As with its backyard counterpart, community composting follows the time-honored commandment Thou Shalt Be a Good Neighbor. Although some of us struggle to remember that a heap of rotting kitchen garbage and leaves isn’t inherently beautiful to most people, we do try to take seriously the aesthetic and olfactory concerns of our neighbors. And while our primary beneficiaries are generally microorganisms, earthworms, and soil structural elements, we also try to keep in mind our human environs, what I’m hearing called “meat space” from time to time. To this end, we not only turn compost at our sites. We pull weeds, we pick up trash, we spread wood chips. We endeavor to do more good than harm.
Spring is a time of renewal, and the Kompost Kids have been busy in the last few weeks, sprucing up our sites, recovering from the ravages of winter, and improving our, dare we say, curb appeal. At our main River West site at Auer and Gordon, we responded to a request from our Quaker hosts to reverse the direction of our large compost system so that it terminated in a resting pen near the street, allowing better public access and minimizing disruption to the open bucolic spaces deeper in the property. This was and is a major undertaking, as shifting 10 yards of partially decomposed material means first moving it to the middle of our cycle of bins, then gradually pushing it back in the new direction. But a tidy new resting area facilitates the flow, and by month’s end, our reversal will be complete. The Friends are very happy.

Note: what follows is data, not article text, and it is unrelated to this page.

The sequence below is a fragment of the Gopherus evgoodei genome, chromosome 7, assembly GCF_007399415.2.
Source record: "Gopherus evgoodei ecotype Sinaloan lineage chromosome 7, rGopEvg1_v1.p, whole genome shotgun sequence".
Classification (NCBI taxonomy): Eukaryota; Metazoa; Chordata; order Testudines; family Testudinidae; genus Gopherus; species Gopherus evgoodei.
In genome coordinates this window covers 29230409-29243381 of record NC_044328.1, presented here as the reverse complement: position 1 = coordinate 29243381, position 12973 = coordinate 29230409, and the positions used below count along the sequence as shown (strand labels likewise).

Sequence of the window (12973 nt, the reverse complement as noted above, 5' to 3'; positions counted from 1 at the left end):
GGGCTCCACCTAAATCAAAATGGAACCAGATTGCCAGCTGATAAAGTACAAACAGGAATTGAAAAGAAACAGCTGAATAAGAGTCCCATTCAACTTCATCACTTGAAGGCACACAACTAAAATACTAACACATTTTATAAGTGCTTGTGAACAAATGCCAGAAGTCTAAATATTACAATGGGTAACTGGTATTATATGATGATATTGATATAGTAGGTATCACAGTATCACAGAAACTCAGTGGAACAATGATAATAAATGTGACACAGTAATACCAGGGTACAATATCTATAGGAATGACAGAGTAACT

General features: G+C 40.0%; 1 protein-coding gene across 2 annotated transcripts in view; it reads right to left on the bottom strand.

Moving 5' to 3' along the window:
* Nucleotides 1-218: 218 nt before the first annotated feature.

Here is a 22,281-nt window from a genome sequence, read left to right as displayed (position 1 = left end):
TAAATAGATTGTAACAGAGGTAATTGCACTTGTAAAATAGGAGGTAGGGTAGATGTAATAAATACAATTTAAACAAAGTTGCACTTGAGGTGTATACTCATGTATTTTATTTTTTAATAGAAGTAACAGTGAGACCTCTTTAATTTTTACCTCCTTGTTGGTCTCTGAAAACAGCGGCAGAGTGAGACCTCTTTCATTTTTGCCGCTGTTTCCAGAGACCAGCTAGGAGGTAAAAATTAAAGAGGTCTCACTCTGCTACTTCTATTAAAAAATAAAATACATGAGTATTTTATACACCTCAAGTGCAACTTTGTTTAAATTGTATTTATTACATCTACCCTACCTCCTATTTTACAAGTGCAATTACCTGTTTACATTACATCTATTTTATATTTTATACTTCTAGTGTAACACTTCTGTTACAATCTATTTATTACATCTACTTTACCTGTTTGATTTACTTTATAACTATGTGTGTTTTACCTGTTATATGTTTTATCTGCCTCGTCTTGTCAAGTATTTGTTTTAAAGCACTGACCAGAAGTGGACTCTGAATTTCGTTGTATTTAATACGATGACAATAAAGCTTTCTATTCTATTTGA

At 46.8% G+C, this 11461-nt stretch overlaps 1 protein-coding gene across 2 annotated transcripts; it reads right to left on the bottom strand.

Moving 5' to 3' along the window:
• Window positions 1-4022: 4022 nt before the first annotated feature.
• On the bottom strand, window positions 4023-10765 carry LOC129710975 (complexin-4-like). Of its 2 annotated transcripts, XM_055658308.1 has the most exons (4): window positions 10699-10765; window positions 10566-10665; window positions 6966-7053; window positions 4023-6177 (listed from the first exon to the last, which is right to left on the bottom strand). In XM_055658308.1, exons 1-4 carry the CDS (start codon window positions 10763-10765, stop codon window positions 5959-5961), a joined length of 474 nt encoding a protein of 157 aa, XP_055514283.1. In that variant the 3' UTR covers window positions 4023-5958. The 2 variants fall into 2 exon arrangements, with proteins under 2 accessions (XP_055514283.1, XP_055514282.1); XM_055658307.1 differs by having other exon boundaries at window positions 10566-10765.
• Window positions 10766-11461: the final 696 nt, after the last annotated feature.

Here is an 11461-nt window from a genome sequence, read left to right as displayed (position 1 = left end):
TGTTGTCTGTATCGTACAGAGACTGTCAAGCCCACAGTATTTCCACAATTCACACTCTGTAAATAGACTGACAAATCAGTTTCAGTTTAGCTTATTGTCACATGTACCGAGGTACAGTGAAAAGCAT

At our Demonstration Site in Bay View, with the help of some awesome young volunteers from South Division High School and Keep Greater Milwaukee Beautiful, we rebuilt a winter-felled fence, tightened and covered our growing compost windrow, and turned over a few months’ worth of compost.
Not all stories have happy endings, however. An inactive garden at the Scooter Foundation at Buffum and Wright coupled with accumulating neighbor concerns forced us to remove our compost system there last weekend and pull up stakes for good on that empty city-owned lot in River West.
Our garden partnerships are crucial to our viability as they signal to the broader community the productivity of the site, the relative benefits over a weedy, trash-strewn abandoned lot, and the positive direction of our sustainability mission. But not everyone, alas, understands that dirt doesn’t get made in the neat, sealed plastic bags you find at Home Depot. Manufacturing local dirt has some mess associated with it, admittedly, and the Kompost Kids are taking a risk on community support by siting our compost systems in residential neighborhoods. When that support dries up, we have to seek other pastures.
Ours is a niche market in curb appeal, but we are patient revolutionaries. In the meantime, we will keep trying to maintain happy neighbors and the healthy soils that undergird all life, no matter how urban.